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Stress busting tips for lawyers

BY EVE DULLABH
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Would you want to be a lawyer if you couldn’t accept that the role has its stresses? Perhaps you find some of those pressures motivating? At the same time, spare a thought for your legal colleagues who, come the end of the day, find it very difficult to walk away from the burdens of their occupations. Do you sometimes feel the strain too? Most who work in law do – and many quite often. Stress isn’t confined to the legal sector – but the profession is regularly among the highest reported most stressful job areas. In 2014, 96% of 1,517 solicitors surveyed by the Law Society said they felt negative stress in their occupation.

Mitigating the strains of the job

Some larger law firms try to mitigate the negative consequences of the job. Their initiatives include mindfulness clinics, staff yoga sessions and awareness campaigns to combat presenteeism and, unfortunately, in some cases, bullying. Some have policies designed to reduce the long hours culture. These vary in success. Others have strengthened their support to senior fee-earners by increasing the numbers of properly qualified and trained paralegals.

These measures are harder to implement in smaller organisations – so how else can you help lower stress levels? Simply encouraging people to ask for help is a great start. Providing assertiveness training is very useful too particularly if it is tailored for lawyers. All learning is more relevant and effective when the cohort is roughly similar.

Understanding the link between stress and mental health

Recognising that stress sits upon a spectrum of wellbeing and mental health is useful too. It is only one possible outcome of lack of mental wellness alongside depression, anxiety disorders, and chronic fatigue syndrome. These aren’t automatically “disabilities” under the 2010 Equalities Act, but there are employees who have won cases against their employers for contributing to mental ill-health.

Tips for lawyers to improve their well-being include:

  • Being flexible and resilient. Nothing stays the same or lasts forever – aim for excellence but accept that setbacks will happen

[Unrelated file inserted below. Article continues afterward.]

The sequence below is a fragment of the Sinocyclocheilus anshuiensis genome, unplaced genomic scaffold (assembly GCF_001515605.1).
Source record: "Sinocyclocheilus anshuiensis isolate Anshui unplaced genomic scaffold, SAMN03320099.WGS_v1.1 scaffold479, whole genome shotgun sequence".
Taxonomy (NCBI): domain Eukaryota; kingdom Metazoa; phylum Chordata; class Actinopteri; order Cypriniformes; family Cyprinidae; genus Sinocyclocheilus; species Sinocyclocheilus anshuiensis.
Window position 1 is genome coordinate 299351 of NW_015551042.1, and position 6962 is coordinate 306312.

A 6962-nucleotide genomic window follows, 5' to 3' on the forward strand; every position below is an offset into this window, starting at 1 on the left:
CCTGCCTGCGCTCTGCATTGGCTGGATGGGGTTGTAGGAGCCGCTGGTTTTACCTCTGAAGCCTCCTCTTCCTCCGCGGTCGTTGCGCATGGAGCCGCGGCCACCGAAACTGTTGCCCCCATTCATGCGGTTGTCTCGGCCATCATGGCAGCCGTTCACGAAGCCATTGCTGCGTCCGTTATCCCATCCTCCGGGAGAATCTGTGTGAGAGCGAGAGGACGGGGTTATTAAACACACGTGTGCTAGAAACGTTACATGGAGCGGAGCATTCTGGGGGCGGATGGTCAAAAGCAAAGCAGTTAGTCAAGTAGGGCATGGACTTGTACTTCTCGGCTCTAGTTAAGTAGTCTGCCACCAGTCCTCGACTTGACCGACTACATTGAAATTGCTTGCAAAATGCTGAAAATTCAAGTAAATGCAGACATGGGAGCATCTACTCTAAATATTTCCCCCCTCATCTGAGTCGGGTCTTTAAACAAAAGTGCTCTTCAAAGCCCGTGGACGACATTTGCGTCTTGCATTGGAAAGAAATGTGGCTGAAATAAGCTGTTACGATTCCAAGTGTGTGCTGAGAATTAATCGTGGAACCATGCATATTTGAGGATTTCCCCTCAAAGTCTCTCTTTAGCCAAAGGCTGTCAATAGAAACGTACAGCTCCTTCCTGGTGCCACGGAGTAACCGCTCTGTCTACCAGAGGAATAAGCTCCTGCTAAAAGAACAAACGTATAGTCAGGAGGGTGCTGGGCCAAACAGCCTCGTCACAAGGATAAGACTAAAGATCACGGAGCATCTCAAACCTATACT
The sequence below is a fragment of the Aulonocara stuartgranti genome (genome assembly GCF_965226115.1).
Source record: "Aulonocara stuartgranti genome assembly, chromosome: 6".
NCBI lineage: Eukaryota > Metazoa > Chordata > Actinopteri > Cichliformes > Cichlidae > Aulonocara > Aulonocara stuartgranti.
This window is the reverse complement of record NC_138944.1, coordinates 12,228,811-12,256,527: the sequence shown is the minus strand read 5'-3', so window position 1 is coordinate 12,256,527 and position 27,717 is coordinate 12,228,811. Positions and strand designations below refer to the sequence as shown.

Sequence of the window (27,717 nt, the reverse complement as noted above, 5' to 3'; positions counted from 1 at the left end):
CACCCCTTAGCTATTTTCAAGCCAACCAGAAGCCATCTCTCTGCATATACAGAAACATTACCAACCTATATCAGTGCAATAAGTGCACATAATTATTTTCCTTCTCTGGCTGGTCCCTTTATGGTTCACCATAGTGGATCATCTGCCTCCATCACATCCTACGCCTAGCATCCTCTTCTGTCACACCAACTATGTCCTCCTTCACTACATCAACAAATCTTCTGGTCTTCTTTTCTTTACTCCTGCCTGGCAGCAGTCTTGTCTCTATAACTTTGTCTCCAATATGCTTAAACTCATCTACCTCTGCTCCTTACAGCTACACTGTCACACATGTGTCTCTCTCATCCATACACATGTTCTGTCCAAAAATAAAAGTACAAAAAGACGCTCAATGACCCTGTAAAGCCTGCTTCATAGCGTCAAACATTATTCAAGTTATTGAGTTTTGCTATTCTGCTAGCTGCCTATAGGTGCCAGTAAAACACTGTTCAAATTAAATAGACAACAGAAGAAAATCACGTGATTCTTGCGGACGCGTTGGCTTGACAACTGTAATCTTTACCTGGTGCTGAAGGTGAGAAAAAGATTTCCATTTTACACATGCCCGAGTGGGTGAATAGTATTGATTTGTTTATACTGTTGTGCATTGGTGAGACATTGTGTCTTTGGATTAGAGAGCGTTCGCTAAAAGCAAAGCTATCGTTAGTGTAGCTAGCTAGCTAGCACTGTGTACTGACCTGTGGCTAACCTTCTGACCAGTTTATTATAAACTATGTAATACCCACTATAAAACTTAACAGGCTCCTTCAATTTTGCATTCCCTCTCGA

• Identifying what will help you thrive and not just survive
  • Seeing mistakes as brilliant opportunities to learn. Reward yourself for a job well done and reward yourself, too, for learning from failure (and forgive yourself for the failure in the first place). This can seem alien – lawyers are perfectionists –but do it. And acknowledge that bad times and events are usually temporary and limited
  • Challenging the veracity of negative thoughts as vigorously as you would challenge an opponent’s case
  • Strengthening the mind by being physically active. Play sports with your clients and fellow professionals. Eat well, sleep enough
  • Having a support network: friends, family and encouraging work colleagues. Just a “thanks” and a compliment can boost well-being
  • Taking breaks during the day
  • Planning ahead, planning for contingencies and yet being mindful of the present: what’s happening to your body and what’s around you
  • Being focused with not too many distractions
  • Having a laugh. Choose team building events in which people don’t take themselves seriously. For example, if you have a theatrically inclined legal team, hire a local actor to run an improvisation workshop, which will also boost presentation skills
  • Keeping the mind flexible by learning new skills, especially those that build confidence and efficacy

  • The above are relatively low in cost but high in benefits to individuals and legal teams. They are actions for which workers can take responsibility but achieve the very best results when led by management.